She started the Masters degree this summer, class is only 2 days a week (Friday/Saturday), but the workload (papers, homework etc.) accounts for another 1.5 days, the rest is for work, family, volunteer activities etc. She loves the Masters Degree (Public Administration) but with a full time job it would have been near impossible.

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3 hours ago, Alarich II said:

She started the Masters degree this summer, class is only 2 days a week (Friday/Saturday), but the workload (papers, homework etc.) accounts for another 1.5 days, the rest is for work, family, volunteer activities etc. She loves the Masters Degree (Public Administration) but with a full time job it would have been near impossible.

Mine is all distance learning and part time so all done online (with a physical university though). Good luck to her! I’ve been juggling part time work, volunteering & a masters for a couple years now. It’s tough but definitely manageable and actually the strict time keeping personally helps me with my work more than having lots of free time would. I’m sure she’ll be brilliant ! :) but definitely a full time job might have been impossible for me too so maybe its worked out. 

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On 9/20/2018 at 12:08 PM, Theda Baratheon said:

yeah I didn’t get it. I’m really gutted actually - it would have been perfect for me in so, so many ways. Too many ways. But they let me know by the most generic email ever. Oh well. I’m only 24 so I suppose I have more opportunities in the future. I finish my MA in less than a year & I’m finally ready to book my driving test and having a full driving lisence will open up lot s of jobs across country for me. 

Sometimes it's not even that you're not good enough as a candidate (to be hired for the role), but that there's a slightly better candidate maybe with more experience or something.

The recruitment process can be excruciating from the other side too. We have to justify every step in the process and it's all scored. Sometimes we can't even choose the person we think would be best for the role because another candidate filled out their application form better and used more key words. 

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27 minutes ago, Isis said:

The recruitment process can be excruciating from the other side too. We have to justify every step in the process and it's all scored. Sometimes we can't even choose the person we think would be best for the role because another candidate filled out their application form better and used more key words.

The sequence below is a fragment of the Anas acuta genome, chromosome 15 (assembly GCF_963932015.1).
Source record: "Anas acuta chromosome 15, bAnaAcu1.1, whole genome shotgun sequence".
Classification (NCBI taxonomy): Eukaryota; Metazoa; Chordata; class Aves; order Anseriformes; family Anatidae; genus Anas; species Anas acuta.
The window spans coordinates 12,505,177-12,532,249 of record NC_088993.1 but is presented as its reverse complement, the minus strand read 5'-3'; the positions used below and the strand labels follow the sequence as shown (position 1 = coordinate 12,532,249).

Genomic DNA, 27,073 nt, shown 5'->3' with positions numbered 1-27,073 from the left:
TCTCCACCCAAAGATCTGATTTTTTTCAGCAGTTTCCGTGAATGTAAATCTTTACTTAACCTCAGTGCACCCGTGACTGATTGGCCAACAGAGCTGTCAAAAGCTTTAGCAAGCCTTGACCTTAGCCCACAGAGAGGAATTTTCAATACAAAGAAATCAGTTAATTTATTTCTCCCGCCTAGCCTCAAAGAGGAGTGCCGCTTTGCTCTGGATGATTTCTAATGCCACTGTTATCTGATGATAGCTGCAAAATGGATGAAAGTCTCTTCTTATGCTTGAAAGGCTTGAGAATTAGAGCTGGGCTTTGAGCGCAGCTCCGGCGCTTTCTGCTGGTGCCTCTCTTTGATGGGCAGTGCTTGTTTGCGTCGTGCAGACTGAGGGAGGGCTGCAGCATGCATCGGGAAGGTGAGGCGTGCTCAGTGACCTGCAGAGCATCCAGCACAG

Thank god, I don't have to justify my recruiting choices, but I have to admit, that when you have a great candidate and he or she decides for another employer, that sucks. The thousands of Euros for the search (and the dearth of good candidates) are one thing, but someone saying that they found someone better is always a bit of a personal disappointment.

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I recently added two new people to my team, both women.  I've been trying to improve our gender balance but there's still a 10:1 gender ratio or worse in the applications we receive.  So I feel good that we made this improvement but we had to concede a bit on experience to make it happen.  Now I have just one more open position to fill, but the technical knowledge requirement for that could make it difficult; I'm pretty sure I'll have to accept someone with less knowledge and experience than the guy we lost. 

My own latest update is that I've joined a foundation board on a volunteer basis.  It's for a network of non-profit health centers in Chicago, serving low income and mostly uninsured people.  I hope I can help them develop the foundation to support the operations of the organization, but I also know that I'm not suited to being a fund-raiser.  I'll see how it goes.

I took my team out on Friday for a volunteer activity.  Usually our team-building excursions involve a fun activity like whirlyball or table tennis, but I thought it was good for us to do something meaningful too.  It went very well but everyone was exhausted afterward so it felt like it ended on a down note.

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If anyone's interested, there is a serious need for line cooks in all kinds of restaurants in the Detroit area.  I just read an article in our newspaper about it.  We have restaurants popping up everywhere around here, but a lack of bodies to fill the jobs. 

Hope this linky-dink works:

https://www.freep.com/story/entertainment/dining/mark-kurlyandchik/2018/11/15/skilled-labor-shortage-changing-metro-detroit-restaurants/1933709002/

 

ETA:  It's a pain to read unless you're a subscriber.  :(  But they quoted a sous chef who left his job at an upscale restaurant to be a line cook because of the better hours and pay. 

Edited by Tears of Lys
thought of something else

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Tomorrow is not going to be a good day at work. This will be interesting.